The explanation was that younger attorneys use their secretaries a lot less than the older guys, so staffing levels needed to be adjusted. No way to know for sure if that's honest, but it seemed to fit with reality.


that seems ridiculous

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los blancos
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Re: Firms to avoid

Postby los blancos » Mon Sep 10, 2012 9:44 am

Anonymous User wrote:They make for great associate life, but it's definitely tougher to get into the door.


Yeah, this definitely seems to be true. Good points all around.

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Re: Firms to avoid

Postby Anonymous User » Mon Sep 10, 2012 10:17 am

Anonymous User wrote:
Anonymous User wrote:
Anonymous User wrote:Has anyone heard anything about Dorsey & Whitney? I did a CB for one of their offices and am very interested. However, I saw on several law websites that they laid off 20 staff in July.


The explanation was that younger attorneys use their secretaries a lot less than the older guys, so staffing levels needed to be adjusted. No way to know for sure if that's honest, but it seemed to fit with reality.


that seems ridiculous


The premise or the conclusion?

To clarify, there were certainly people who questioned the wisdom of the move, but the reasons for the disagreement had to do with loyalty, reputation, morale, etc. I never heard anyone dispute that the support staff had excess capacity.

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Re: Firms to avoid

Postby Anonymous User » Mon Sep 10, 2012 10:26 am

SNR Denton... heard terrible things from an associate there

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Re: Firms to avoid

Postby Anonymous User » Fri Sep 14, 2012 1:29 pm

Anonymous User wrote:
Anonymous User wrote:
Anonymous User wrote:Some people have been no-offered, some deferred and some work for firms they know are in trouble. ITT, we discuss firms 2Ls might think twice about, if they are lucky enough ITE to have multiple offers. Obviously, Winston is at the top of the list after today, but I'm sure people have other gossip that isn't substantiated enough to warrant ATL coverage. Let's hear it here. I've also heard unsubstantiated chatter about Kelley Drye, White & Case, Fish & Richardson, Nixon Peabody, Squire Sanders, and an unidentified large firm in Texas.



just an fyi, this is wildly inaccurate with respect to kelley drye. all summers were offered and none deferred, and the firm is in no foreseeable "trouble".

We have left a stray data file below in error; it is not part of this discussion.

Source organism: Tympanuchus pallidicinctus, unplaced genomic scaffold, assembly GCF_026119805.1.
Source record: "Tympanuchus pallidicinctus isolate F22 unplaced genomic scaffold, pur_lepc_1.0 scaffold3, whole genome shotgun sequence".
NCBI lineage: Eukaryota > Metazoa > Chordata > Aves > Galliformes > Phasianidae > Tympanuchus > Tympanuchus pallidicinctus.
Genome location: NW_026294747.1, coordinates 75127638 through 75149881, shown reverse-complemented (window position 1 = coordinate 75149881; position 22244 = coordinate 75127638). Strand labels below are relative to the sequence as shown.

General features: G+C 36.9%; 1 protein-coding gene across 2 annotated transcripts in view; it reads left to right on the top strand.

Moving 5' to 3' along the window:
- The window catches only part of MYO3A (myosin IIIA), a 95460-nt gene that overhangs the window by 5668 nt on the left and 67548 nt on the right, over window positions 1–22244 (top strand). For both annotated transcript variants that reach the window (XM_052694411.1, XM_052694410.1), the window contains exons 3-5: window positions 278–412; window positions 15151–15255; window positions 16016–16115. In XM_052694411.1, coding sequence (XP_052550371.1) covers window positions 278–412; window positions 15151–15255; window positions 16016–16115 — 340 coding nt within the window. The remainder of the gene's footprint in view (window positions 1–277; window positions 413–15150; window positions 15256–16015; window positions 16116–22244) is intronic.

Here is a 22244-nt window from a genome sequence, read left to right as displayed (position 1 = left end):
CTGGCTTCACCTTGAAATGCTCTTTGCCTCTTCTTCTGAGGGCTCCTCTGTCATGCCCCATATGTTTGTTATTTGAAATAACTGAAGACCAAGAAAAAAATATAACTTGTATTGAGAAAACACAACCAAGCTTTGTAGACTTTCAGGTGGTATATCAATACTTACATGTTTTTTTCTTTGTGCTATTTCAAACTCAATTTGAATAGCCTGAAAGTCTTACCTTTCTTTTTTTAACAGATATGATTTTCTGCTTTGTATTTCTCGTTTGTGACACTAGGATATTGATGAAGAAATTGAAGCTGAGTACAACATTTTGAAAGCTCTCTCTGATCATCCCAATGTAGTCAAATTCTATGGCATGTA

Kelley Drye pulled out of at least one OCI at the last minute.


that just means they are having a smaller hiring class, not that the firm is "in trouble."

LawIdiot86
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Re: Firms to avoid

Postby LawIdiot86 » Fri Sep 14, 2012 1:45 pm

Anonymous User wrote:
Anonymous User wrote:
Anonymous User wrote:
Anonymous User wrote:Some people have been no-offered, some deferred and some work for firms they know are in trouble. ITT, we discuss firms 2Ls might think twice about, if they are lucky enough ITE to have multiple offers. Obviously, Winston is at the top of the list after today, but I'm sure people have other gossip that isn't substantiated enough to warrant ATL coverage. Let's hear it here. I've also heard unsubstantiated chatter about Kelley Drye, White & Case, Fish & Richardson, Nixon Peabody, Squire Sanders, and an unidentified large firm in Texas.



just an fyi, this is wildly inaccurate with respect to kelley drye. all summers were offered and none deferred, and the firm is in no foreseeable "trouble".


Kelley Drye pulled out of at least one OCI at the last minute.


that just means they are having a smaller hiring class, not that the firm is "in trouble."


Generally, a firm that shrinks its class size implies that it has less legal work in the pipeline then it previously predicted and therefore will need fewer new hires to do the legal work. It may also indicate that attrition is lower than the firm expected. But, if there is less work expected in the future then was previously expected, that is generally a sign that the firm has not performed as well as planned. Not a sign they are in trouble, but it can be a sign they are heading into trouble (or just that they suck at planning).

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Re: Firms to avoid

Postby Anonymous User » Fri Sep 14, 2012 4:43 pm

Anonymous User wrote:Thoughts on these LA firms:

OMM (LA & CC)
Latham
Gibson
Sheppard Mullin
Mitchell Silberberg


OMM LA and CC are very different, CC is very entertainment focused and more of a sweatshop. I have a couple friends who are young associates at LA and absolutely love the place, I'd recommend OMM LA based on that.

Latham is supposed to be very well run, a little fratty but it's more prestigious than OMM.

I would rank them: Gibson, Latham, OMM LA, OMM CC, Sheppard Mullin, Mitchell Silverberg. Skadden and Munger still better than all of them. But if you want entertainment and don't mind the sweat, CC is the ticket.

Also Irell is bad*** if you want to do IP lit.